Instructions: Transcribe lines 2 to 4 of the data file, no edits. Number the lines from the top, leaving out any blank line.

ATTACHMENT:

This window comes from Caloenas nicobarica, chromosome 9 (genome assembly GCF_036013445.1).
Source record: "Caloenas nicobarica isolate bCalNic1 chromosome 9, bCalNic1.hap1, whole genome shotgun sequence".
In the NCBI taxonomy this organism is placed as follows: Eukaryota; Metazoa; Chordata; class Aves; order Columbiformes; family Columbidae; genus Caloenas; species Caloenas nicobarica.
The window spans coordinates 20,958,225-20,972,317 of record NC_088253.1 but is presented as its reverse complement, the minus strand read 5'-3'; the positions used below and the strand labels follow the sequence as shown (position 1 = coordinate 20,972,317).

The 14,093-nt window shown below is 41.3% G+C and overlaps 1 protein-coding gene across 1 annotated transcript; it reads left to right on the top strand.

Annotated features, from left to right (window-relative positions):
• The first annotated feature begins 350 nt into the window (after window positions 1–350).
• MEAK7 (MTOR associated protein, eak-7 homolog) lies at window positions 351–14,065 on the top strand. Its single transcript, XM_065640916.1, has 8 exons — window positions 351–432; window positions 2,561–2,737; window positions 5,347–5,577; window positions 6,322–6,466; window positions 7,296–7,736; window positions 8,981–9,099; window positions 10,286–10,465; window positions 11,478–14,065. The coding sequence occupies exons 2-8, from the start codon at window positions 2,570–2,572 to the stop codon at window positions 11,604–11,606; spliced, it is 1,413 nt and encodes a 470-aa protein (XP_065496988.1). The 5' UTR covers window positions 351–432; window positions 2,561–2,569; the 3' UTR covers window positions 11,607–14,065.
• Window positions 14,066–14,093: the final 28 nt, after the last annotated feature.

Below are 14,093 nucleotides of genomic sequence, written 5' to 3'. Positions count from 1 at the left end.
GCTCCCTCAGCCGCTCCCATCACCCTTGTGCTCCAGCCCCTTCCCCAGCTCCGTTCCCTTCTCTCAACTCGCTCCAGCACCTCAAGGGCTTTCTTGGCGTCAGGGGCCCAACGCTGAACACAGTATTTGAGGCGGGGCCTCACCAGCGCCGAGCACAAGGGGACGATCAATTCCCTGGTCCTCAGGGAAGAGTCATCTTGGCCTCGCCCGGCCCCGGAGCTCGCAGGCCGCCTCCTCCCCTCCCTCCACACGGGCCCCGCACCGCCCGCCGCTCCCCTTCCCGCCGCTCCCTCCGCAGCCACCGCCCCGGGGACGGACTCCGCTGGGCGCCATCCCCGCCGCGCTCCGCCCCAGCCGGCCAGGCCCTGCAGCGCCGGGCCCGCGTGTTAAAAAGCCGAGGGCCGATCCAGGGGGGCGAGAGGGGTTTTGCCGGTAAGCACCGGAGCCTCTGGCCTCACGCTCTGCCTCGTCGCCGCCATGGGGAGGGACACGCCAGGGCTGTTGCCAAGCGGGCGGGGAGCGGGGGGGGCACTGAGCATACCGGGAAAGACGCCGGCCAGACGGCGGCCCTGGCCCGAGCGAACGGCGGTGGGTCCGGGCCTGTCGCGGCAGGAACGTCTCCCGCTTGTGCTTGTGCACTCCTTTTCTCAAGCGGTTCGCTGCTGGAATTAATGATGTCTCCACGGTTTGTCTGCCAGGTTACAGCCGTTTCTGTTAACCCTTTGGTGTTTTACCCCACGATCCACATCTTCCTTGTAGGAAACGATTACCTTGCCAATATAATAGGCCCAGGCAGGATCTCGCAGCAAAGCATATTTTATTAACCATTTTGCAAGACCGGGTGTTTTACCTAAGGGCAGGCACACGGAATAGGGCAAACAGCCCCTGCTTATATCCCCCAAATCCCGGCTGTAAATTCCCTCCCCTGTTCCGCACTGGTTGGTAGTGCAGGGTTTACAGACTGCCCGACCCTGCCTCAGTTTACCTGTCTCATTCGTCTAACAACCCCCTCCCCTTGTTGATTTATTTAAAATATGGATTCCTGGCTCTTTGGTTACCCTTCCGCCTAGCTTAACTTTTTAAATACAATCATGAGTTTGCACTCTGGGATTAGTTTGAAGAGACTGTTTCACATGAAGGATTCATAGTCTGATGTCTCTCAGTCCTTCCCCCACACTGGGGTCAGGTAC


Source record: "Caloenas nicobarica isolate bCalNic1 chromosome 9, bCalNic1.hap1, whole genome shotgun sequence".
In the NCBI taxonomy this organism is placed as follows: Eukaryota; Metazoa; Chordata; class Aves; order Columbiformes; family Columbidae; genus Caloenas; species Caloenas nicobarica.
The window spans coordinates 20,958,225-20,972,317 of record NC_088253.1 but is presented as its reverse complement, the minus strand read 5'-3'; the positions used below and the strand labels follow the sequence as shown (position 1 = coordinate 20,972,317).